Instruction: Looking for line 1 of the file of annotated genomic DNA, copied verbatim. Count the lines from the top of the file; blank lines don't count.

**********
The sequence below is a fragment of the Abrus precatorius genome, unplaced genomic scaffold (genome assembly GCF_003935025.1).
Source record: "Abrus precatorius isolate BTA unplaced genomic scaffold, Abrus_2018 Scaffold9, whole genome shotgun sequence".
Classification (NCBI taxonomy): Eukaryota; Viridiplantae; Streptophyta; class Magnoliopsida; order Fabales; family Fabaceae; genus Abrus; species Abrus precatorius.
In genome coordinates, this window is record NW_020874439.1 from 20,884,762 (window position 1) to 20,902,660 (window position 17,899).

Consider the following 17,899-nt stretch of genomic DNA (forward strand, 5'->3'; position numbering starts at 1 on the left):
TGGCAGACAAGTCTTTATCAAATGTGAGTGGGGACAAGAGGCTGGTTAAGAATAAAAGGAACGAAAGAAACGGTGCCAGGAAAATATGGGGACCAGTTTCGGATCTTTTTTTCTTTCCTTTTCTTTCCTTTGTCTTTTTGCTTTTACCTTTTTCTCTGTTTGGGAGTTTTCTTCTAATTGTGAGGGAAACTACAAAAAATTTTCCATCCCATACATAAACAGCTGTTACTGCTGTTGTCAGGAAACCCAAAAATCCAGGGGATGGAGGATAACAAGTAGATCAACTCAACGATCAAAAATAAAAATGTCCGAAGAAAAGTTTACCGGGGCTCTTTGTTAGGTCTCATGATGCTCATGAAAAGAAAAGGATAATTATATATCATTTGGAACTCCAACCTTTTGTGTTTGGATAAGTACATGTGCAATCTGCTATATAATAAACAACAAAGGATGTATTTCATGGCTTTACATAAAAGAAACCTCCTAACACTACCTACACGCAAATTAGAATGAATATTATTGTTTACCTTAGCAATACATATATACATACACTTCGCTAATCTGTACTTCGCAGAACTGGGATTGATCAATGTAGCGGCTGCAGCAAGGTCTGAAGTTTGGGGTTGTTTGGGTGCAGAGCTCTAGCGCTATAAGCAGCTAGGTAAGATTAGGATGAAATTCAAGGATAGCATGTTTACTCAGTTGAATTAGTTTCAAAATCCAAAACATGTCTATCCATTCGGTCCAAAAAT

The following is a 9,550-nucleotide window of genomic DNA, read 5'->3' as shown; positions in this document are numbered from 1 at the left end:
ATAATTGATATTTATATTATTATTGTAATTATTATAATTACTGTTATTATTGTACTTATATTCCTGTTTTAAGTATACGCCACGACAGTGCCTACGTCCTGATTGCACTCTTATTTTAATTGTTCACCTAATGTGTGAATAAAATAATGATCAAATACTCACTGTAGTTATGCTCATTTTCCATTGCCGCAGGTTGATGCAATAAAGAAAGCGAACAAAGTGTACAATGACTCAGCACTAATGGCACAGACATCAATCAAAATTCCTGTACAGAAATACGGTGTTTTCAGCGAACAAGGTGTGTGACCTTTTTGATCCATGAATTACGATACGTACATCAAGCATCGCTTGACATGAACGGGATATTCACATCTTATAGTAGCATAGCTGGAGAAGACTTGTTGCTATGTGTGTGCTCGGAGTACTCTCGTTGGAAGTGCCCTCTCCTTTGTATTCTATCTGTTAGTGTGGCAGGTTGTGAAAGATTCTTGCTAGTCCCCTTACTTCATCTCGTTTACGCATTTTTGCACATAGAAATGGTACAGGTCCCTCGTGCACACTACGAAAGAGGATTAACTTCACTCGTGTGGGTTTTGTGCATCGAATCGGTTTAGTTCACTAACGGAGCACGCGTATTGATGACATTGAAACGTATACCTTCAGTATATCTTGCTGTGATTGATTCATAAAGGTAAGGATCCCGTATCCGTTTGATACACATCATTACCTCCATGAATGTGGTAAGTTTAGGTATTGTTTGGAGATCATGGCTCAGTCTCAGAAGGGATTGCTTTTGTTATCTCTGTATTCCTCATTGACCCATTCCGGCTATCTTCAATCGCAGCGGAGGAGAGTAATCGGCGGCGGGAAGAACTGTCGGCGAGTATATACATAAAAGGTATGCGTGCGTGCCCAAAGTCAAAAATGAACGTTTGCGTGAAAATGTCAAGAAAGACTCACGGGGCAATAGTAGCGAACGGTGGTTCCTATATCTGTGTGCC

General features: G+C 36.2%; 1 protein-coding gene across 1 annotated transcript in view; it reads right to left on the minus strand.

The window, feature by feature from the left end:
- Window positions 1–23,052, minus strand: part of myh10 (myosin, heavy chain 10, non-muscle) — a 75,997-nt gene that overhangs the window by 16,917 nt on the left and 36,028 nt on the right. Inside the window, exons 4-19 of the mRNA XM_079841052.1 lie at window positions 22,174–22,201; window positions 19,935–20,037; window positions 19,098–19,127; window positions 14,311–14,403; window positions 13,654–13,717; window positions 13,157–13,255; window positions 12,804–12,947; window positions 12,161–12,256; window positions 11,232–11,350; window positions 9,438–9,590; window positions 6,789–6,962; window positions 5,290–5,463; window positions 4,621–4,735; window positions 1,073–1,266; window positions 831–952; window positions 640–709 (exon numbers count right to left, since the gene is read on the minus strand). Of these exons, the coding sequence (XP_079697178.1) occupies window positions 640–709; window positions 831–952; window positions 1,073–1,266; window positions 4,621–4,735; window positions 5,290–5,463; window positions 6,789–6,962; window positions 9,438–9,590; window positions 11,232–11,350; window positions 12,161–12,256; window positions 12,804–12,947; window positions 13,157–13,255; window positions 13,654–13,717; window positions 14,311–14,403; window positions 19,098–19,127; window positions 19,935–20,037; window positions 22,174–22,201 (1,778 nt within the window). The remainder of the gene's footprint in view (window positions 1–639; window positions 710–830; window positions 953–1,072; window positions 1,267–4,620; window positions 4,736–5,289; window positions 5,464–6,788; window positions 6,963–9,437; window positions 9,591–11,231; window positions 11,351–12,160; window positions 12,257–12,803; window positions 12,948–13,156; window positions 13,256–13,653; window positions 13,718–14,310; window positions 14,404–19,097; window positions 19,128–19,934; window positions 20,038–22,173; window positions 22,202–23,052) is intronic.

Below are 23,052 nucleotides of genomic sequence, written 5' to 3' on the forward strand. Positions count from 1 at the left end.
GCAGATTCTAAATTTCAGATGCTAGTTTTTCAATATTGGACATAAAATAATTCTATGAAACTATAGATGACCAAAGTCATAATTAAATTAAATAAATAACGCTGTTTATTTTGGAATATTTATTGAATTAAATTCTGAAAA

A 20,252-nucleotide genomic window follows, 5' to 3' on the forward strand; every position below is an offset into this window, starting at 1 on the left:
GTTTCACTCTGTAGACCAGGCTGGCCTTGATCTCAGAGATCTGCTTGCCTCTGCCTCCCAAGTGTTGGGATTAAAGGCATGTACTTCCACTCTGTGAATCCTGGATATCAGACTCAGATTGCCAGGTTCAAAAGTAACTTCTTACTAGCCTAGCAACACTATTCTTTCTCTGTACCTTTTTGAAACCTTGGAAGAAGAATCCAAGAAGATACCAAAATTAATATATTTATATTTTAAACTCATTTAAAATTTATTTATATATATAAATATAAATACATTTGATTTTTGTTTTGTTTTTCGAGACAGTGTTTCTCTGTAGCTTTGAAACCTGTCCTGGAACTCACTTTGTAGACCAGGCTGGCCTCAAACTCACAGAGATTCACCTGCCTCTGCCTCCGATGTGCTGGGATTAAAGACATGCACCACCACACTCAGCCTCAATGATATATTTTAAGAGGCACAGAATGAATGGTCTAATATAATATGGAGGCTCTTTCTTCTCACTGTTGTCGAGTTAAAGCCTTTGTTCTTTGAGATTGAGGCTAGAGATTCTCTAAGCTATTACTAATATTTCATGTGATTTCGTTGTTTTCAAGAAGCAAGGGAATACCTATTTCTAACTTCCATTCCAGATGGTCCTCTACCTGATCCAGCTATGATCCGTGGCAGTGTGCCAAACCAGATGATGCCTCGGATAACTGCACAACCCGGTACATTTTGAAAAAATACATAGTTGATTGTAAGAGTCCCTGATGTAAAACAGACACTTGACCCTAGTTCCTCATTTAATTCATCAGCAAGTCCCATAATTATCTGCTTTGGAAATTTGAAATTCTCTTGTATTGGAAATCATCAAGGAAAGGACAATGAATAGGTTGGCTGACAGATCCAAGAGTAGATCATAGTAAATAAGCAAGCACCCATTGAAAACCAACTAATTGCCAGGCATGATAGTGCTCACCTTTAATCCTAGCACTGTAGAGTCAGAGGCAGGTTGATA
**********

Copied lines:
The sequence below is a fragment of the Abrus precatorius genome, unplaced genomic scaffold (genome assembly GCF_003935025.1).